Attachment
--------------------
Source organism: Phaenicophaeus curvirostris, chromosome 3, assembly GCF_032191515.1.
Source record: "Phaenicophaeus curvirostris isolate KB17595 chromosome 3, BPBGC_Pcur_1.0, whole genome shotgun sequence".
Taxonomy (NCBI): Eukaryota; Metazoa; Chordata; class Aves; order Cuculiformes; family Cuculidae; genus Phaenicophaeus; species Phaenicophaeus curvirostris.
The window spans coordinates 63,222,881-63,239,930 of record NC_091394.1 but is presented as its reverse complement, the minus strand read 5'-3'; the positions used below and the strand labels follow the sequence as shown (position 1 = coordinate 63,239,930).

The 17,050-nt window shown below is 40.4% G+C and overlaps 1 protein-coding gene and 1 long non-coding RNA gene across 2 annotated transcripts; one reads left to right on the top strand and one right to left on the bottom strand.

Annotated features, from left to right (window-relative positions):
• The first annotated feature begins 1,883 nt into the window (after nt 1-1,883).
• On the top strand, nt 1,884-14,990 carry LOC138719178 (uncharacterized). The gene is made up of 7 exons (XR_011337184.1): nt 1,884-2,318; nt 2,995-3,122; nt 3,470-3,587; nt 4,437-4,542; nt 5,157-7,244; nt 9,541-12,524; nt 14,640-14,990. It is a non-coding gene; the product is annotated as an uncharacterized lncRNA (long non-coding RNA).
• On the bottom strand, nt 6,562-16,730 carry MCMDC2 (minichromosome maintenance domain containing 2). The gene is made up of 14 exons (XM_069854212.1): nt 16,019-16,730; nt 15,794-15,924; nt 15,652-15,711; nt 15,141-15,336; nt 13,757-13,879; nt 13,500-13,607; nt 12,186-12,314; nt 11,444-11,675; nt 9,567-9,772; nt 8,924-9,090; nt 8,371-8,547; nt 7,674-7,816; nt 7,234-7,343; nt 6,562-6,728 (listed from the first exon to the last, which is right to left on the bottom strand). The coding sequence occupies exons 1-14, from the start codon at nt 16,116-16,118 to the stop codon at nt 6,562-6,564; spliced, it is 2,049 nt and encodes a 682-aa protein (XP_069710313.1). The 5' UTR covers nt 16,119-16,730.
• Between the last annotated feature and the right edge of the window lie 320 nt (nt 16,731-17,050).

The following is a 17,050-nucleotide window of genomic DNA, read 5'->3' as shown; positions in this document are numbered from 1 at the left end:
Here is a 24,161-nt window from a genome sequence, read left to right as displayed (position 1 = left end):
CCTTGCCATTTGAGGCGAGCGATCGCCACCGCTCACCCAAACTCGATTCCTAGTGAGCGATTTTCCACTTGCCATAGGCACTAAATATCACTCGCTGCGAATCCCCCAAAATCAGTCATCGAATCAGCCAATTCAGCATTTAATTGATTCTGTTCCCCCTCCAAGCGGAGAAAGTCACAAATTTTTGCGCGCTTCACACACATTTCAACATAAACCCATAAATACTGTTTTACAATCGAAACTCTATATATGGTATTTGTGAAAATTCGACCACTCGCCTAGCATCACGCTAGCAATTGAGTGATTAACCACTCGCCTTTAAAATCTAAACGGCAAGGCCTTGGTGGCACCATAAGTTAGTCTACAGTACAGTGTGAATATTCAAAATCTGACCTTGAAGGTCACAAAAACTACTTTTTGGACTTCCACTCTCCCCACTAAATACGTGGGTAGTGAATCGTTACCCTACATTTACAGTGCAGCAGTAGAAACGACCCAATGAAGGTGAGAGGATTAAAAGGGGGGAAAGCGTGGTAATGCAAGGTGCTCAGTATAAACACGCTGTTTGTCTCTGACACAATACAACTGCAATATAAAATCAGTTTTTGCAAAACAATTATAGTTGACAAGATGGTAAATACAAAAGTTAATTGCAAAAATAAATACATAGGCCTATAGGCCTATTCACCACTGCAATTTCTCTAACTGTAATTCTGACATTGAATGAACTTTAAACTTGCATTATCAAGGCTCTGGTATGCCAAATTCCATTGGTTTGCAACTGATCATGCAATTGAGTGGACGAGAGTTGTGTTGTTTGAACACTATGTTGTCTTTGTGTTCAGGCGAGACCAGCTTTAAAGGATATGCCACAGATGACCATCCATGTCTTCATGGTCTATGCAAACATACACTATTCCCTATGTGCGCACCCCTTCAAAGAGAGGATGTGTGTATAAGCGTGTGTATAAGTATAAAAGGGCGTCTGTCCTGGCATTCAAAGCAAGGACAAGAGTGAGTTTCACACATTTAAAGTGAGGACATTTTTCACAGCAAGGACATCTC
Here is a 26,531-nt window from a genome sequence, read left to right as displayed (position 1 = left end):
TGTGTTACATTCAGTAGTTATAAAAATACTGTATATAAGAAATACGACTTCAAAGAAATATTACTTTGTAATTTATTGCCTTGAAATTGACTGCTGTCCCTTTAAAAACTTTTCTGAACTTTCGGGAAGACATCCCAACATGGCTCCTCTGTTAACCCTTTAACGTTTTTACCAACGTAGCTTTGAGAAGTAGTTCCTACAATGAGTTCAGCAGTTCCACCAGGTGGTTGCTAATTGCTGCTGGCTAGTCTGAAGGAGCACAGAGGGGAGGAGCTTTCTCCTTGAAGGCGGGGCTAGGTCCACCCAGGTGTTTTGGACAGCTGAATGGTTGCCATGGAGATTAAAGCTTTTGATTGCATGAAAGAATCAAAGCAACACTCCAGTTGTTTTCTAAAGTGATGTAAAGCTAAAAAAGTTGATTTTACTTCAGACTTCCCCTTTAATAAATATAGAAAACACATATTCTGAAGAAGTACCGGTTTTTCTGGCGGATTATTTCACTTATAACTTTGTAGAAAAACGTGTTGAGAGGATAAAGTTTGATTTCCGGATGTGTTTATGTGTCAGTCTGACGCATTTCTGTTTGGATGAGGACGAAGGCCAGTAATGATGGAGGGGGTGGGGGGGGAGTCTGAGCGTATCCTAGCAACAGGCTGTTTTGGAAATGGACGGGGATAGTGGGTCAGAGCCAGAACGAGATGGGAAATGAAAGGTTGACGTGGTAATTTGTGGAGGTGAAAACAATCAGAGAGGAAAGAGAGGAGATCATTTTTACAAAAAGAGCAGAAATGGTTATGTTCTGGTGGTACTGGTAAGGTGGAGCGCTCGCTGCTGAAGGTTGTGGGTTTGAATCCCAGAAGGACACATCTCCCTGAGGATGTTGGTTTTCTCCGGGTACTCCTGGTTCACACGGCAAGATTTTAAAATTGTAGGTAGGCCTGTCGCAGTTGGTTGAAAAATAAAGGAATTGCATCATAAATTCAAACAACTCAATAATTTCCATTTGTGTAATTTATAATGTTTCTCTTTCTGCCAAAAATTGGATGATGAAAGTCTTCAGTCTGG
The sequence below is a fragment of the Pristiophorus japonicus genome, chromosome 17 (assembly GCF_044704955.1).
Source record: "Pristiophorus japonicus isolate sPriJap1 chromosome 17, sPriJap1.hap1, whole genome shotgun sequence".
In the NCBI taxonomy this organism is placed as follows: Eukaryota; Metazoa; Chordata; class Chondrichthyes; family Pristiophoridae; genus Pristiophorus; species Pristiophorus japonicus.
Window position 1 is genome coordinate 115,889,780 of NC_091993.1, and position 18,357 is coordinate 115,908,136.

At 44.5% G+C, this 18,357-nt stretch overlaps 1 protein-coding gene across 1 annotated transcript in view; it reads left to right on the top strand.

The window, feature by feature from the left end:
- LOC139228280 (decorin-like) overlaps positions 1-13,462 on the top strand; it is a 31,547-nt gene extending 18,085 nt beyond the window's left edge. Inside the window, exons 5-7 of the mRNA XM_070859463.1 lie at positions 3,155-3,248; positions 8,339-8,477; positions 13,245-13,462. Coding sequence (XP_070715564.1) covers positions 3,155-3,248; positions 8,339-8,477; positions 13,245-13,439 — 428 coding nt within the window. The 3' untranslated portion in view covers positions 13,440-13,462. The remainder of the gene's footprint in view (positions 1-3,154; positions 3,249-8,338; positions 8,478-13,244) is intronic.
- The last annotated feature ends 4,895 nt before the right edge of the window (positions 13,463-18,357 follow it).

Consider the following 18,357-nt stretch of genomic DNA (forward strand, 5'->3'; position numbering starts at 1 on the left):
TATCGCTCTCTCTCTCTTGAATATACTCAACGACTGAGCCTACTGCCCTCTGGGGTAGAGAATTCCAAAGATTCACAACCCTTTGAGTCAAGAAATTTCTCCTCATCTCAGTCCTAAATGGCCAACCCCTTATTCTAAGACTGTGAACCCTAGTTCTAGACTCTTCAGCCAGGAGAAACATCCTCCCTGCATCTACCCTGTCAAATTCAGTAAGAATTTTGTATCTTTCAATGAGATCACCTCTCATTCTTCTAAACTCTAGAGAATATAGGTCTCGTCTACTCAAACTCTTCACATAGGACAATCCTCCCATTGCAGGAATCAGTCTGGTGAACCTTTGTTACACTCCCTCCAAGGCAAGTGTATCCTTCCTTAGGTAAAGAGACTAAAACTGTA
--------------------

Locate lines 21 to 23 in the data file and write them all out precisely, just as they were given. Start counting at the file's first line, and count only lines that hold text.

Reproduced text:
The window, feature by feature from the left end:
- LOC139228280 (decorin-like) overlaps positions 1-13,462 on the top strand; it is a 31,547-nt gene extending 18,085 nt beyond the window's left edge. Inside the window, exons 5-7 of the mRNA XM_070859463.1 lie at positions 3,155-3,248; positions 8,339-8,477; positions 13,245-13,462. Coding sequence (XP_070715564.1) covers positions 3,155-3,248; positions 8,339-8,477; positions 13,245-13,439 — 428 coding nt within the window. The 3' untranslated portion in view covers positions 13,440-13,462. The remainder of the gene's footprint in view (positions 1-3,154; positions 3,249-8,338; positions 8,478-13,244) is intronic.
- The last annotated feature ends 4,895 nt before the right edge of the window (positions 13,463-18,357 follow it).